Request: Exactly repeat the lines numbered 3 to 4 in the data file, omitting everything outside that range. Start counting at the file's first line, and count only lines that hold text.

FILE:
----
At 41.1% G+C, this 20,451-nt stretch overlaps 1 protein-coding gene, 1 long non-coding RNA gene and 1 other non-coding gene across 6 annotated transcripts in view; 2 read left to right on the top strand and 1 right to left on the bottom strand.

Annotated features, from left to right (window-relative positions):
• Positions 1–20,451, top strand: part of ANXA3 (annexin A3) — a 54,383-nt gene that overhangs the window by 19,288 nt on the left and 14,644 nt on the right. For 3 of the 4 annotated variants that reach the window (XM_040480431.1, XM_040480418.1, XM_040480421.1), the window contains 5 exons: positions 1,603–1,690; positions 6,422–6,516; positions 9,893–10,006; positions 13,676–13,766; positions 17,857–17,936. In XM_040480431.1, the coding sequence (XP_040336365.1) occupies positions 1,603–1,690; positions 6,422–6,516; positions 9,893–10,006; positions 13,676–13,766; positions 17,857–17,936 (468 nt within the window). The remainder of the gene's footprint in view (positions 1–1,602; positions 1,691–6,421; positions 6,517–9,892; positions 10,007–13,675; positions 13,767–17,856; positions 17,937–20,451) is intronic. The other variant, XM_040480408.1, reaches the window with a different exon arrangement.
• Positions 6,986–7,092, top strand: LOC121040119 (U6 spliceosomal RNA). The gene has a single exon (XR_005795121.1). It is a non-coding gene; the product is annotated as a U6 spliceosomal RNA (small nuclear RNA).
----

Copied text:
• Positions 1–20,451, top strand: part of ANXA3 (annexin A3) — a 54,383-nt gene that overhangs the window by 19,288 nt on the left and 14,644 nt on the right. For 3 of the 4 annotated variants that reach the window (XM_040480431.1, XM_040480418.1, XM_040480421.1), the window contains 5 exons: positions 1,603–1,690; positions 6,422–6,516; positions 9,893–10,006; positions 13,676–13,766; positions 17,857–17,936. In XM_040480431.1, the coding sequence (XP_040336365.1) occupies positions 1,603–1,690; positions 6,422–6,516; positions 9,893–10,006; positions 13,676–13,766; positions 17,857–17,936 (468 nt within the window). The remainder of the gene's footprint in view (positions 1–1,602; positions 1,691–6,421; positions 6,517–9,892; positions 10,007–13,675; positions 13,767–17,856; positions 17,937–20,451) is intronic. The other variant, XM_040480408.1, reaches the window with a different exon arrangement.
• Positions 6,986–7,092, top strand: LOC121040119 (U6 spliceosomal RNA). The gene has a single exon (XR_005795121.1). It is a non-coding gene; the product is annotated as a U6 spliceosomal RNA (small nuclear RNA).